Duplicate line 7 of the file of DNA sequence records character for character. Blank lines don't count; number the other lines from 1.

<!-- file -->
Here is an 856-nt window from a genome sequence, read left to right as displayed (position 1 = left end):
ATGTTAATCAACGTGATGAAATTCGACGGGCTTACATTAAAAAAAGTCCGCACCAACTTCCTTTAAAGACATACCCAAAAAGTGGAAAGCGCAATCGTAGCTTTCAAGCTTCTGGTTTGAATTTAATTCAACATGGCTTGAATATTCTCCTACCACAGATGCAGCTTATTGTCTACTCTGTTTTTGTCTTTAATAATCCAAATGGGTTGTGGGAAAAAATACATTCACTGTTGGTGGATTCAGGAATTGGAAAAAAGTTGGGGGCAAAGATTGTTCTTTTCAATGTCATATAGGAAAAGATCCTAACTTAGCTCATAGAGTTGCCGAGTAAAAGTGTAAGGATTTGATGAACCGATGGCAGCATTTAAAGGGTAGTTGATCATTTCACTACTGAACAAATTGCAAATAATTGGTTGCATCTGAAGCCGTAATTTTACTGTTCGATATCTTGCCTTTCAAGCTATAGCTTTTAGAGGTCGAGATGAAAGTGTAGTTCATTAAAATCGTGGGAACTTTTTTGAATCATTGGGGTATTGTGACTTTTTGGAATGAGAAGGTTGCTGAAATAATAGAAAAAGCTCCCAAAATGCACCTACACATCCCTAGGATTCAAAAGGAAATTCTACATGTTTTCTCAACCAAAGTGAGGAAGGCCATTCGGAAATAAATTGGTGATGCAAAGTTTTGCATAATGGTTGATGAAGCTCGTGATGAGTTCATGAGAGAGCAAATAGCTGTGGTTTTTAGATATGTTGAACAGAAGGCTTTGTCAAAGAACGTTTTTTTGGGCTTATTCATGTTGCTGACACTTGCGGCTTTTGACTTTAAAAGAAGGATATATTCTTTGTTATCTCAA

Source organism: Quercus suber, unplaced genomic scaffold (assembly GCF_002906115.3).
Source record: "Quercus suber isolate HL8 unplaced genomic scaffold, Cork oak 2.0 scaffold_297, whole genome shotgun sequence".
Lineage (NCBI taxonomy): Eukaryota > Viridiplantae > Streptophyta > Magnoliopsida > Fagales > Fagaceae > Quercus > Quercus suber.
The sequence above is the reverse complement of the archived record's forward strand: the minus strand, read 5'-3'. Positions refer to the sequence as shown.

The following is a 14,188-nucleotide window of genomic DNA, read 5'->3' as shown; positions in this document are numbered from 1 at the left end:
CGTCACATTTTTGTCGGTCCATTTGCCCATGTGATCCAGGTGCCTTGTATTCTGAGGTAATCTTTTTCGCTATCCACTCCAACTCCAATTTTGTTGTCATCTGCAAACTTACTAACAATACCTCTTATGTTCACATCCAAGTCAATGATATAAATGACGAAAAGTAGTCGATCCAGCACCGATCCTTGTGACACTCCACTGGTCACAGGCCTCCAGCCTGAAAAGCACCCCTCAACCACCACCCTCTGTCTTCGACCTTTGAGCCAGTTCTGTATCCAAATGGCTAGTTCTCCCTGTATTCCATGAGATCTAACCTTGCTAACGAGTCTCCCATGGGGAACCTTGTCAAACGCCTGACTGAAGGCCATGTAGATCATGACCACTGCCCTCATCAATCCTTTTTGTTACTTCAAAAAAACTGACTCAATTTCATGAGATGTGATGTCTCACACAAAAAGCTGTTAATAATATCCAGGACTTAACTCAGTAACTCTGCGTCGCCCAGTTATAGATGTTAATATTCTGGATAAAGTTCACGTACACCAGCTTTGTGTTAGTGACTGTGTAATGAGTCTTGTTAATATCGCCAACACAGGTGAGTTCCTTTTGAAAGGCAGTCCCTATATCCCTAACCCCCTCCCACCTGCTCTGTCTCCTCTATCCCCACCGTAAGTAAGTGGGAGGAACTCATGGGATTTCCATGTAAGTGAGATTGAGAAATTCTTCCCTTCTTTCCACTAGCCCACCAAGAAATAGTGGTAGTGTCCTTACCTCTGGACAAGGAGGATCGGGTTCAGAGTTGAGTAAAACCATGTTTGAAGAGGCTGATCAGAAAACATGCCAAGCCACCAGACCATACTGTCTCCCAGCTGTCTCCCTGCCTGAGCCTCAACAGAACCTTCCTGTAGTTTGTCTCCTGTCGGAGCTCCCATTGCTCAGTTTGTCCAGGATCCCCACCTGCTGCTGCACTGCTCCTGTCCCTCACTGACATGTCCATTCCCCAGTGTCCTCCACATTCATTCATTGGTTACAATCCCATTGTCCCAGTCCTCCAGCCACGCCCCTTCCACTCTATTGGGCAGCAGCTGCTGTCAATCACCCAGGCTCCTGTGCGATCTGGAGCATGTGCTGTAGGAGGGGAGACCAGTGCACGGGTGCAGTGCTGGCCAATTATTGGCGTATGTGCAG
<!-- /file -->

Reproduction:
The following is a 14,188-nucleotide window of genomic DNA, read 5'->3' as shown; positions in this document are numbered from 1 at the left end: